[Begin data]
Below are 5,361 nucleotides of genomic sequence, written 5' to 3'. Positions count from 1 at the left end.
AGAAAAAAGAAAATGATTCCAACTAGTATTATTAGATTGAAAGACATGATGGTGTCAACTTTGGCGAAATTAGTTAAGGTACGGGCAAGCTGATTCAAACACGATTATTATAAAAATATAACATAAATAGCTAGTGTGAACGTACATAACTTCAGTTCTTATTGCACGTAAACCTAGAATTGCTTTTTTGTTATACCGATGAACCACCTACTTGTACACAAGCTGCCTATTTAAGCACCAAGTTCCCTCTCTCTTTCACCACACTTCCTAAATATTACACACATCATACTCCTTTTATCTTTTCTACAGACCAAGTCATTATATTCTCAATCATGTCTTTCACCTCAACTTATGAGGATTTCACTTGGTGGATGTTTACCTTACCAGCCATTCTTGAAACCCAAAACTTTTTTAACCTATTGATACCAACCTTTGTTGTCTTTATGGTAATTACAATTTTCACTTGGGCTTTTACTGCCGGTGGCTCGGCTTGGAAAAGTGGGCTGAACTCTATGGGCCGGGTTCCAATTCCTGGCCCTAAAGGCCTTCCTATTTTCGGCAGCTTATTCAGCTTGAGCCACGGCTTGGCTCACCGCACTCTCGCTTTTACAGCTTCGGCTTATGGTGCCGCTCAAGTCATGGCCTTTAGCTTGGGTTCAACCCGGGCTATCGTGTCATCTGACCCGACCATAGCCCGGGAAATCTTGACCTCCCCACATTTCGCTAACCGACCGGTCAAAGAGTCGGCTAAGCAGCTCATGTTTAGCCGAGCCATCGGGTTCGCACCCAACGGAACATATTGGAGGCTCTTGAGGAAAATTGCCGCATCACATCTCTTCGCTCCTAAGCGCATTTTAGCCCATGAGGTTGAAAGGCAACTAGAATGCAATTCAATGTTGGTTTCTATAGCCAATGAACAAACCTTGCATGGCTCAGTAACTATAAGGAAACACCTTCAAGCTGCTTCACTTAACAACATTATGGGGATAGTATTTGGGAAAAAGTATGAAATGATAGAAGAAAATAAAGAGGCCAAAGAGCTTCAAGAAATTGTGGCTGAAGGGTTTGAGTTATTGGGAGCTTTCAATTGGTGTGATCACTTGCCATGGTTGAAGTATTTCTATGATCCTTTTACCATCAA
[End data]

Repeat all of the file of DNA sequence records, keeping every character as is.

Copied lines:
Below are 5,361 nucleotides of genomic sequence, written 5' to 3'. Positions count from 1 at the left end.
AGAAAAAAGAAAATGATTCCAACTAGTATTATTAGATTGAAAGACATGATGGTGTCAACTTTGGCGAAATTAGTTAAGGTACGGGCAAGCTGATTCAAACACGATTATTATAAAAATATAACATAAATAGCTAGTGTGAACGTACATAACTTCAGTTCTTATTGCACGTAAACCTAGAATTGCTTTTTTGTTATACCGATGAACCACCTACTTGTACACAAGCTGCCTATTTAAGCACCAAGTTCCCTCTCTCTTTCACCACACTTCCTAAATATTACACACATCATACTCCTTTTATCTTTTCTACAGACCAAGTCATTATATTCTCAATCATGTCTTTCACCTCAACTTATGAGGATTTCACTTGGTGGATGTTTACCTTACCAGCCATTCTTGAAACCCAAAACTTTTTTAACCTATTGATACCAACCTTTGTTGTCTTTATGGTAATTACAATTTTCACTTGGGCTTTTACTGCCGGTGGCTCGGCTTGGAAAAGTGGGCTGAACTCTATGGGCCGGGTTCCAATTCCTGGCCCTAAAGGCCTTCCTATTTTCGGCAGCTTATTCAGCTTGAGCCACGGCTTGGCTCACCGCACTCTCGCTTTTACAGCTTCGGCTTATGGTGCCGCTCAAGTCATGGCCTTTAGCTTGGGTTCAACCCGGGCTATCGTGTCATCTGACCCGACCATAGCCCGGGAAATCTTGACCTCCCCACATTTCGCTAACCGACCGGTCAAAGAGTCGGCTAAGCAGCTCATGTTTAGCCGAGCCATCGGGTTCGCACCCAACGGAACATATTGGAGGCTCTTGAGGAAAATTGCCGCATCACATCTCTTCGCTCCTAAGCGCATTTTAGCCCATGAGGTTGAAAGGCAACTAGAATGCAATTCAATGTTGGTTTCTATAGCCAATGAACAAACCTTGCATGGCTCAGTAACTATAAGGAAACACCTTCAAGCTGCTTCACTTAACAACATTATGGGGATAGTATTTGGGAAAAAGTATGAAATGATAGAAGAAAATAAAGAGGCCAAAGAGCTTCAAGAAATTGTGGCTGAAGGGTTTGAGTTATTGGGAGCTTTCAATTGGTGTGATCACTTGCCATGGTTGAAGTATTTCTATGATCCTTTTACCATCAA